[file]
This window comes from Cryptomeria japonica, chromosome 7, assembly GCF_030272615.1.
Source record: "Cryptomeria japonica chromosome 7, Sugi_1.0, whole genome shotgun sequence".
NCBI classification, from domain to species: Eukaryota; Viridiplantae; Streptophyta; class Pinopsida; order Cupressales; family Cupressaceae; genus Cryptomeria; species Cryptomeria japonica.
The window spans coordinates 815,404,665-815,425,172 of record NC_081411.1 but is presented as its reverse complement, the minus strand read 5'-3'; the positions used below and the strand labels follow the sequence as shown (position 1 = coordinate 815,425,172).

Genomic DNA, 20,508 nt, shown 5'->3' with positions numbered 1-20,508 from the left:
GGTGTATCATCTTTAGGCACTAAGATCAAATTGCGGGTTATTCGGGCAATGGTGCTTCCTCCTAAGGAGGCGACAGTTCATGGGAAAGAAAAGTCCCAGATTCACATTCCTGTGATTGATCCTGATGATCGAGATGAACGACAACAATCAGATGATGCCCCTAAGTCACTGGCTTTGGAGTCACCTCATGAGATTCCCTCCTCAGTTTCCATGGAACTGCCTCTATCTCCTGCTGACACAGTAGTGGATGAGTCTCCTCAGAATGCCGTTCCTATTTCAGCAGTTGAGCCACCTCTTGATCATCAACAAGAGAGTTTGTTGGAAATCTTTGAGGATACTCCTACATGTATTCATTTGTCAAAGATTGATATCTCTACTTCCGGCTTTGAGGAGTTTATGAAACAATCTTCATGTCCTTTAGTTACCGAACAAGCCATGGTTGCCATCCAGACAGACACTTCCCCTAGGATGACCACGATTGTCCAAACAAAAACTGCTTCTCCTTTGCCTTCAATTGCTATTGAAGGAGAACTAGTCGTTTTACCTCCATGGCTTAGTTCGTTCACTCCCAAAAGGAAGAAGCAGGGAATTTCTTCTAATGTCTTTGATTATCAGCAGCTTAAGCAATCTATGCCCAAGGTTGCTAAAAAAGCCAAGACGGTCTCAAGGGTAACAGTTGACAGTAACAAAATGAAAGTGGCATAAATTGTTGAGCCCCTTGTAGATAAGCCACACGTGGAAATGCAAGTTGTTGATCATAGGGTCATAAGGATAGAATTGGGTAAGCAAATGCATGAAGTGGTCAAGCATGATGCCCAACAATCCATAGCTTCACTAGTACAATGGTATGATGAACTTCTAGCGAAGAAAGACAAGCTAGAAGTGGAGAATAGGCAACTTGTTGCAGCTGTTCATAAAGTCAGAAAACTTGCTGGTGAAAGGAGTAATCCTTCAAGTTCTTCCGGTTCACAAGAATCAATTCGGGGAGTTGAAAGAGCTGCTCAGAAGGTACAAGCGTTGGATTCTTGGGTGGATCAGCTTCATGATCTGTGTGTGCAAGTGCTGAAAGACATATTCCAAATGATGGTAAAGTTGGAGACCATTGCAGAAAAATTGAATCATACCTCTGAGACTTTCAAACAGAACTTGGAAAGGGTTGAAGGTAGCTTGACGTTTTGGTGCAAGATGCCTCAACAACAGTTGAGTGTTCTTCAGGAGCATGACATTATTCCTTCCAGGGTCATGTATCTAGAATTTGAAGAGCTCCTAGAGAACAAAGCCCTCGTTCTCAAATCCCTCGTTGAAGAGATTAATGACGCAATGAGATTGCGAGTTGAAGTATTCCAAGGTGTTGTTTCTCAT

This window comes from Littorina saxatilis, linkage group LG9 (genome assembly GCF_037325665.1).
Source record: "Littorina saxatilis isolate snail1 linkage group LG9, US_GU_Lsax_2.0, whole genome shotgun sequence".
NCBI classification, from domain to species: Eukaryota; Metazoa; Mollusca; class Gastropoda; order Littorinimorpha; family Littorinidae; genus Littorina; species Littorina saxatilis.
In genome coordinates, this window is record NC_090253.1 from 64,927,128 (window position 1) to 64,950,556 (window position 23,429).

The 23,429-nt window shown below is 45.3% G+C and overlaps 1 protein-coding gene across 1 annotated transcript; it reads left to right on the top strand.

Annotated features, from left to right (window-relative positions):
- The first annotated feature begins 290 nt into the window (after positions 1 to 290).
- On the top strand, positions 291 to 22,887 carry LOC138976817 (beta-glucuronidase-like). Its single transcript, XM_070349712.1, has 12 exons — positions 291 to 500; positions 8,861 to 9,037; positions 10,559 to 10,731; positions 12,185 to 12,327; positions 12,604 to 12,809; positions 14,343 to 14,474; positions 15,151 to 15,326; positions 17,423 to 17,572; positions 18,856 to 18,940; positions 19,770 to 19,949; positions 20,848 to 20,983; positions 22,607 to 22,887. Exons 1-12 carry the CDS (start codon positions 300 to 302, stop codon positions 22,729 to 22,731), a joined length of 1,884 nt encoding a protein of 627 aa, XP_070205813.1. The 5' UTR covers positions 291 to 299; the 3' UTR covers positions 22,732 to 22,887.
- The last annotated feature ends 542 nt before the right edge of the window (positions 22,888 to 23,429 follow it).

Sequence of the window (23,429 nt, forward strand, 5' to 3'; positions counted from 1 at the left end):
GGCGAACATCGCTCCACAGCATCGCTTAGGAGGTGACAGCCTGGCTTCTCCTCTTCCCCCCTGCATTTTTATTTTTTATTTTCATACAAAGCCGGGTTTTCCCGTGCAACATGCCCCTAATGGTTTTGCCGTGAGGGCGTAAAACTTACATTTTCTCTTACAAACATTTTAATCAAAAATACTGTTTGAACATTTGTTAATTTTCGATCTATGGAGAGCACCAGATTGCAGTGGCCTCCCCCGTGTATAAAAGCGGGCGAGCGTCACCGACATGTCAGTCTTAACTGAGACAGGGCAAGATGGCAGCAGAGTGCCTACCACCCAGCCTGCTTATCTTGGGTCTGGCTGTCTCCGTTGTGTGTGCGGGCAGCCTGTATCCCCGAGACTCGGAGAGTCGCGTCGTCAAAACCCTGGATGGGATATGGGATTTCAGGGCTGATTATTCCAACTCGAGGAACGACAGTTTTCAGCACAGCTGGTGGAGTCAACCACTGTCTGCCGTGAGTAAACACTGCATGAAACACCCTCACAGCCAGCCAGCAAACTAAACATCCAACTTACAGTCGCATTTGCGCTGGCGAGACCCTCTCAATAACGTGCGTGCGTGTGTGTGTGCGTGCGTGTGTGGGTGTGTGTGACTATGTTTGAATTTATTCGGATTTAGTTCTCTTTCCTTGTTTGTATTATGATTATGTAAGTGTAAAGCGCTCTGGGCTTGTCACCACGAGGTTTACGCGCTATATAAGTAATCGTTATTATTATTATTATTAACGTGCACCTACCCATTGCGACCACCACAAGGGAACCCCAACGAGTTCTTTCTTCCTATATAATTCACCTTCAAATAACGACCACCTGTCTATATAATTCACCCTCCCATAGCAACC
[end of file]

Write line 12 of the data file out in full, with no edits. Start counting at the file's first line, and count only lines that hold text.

Annotated features, from left to right (window-relative positions):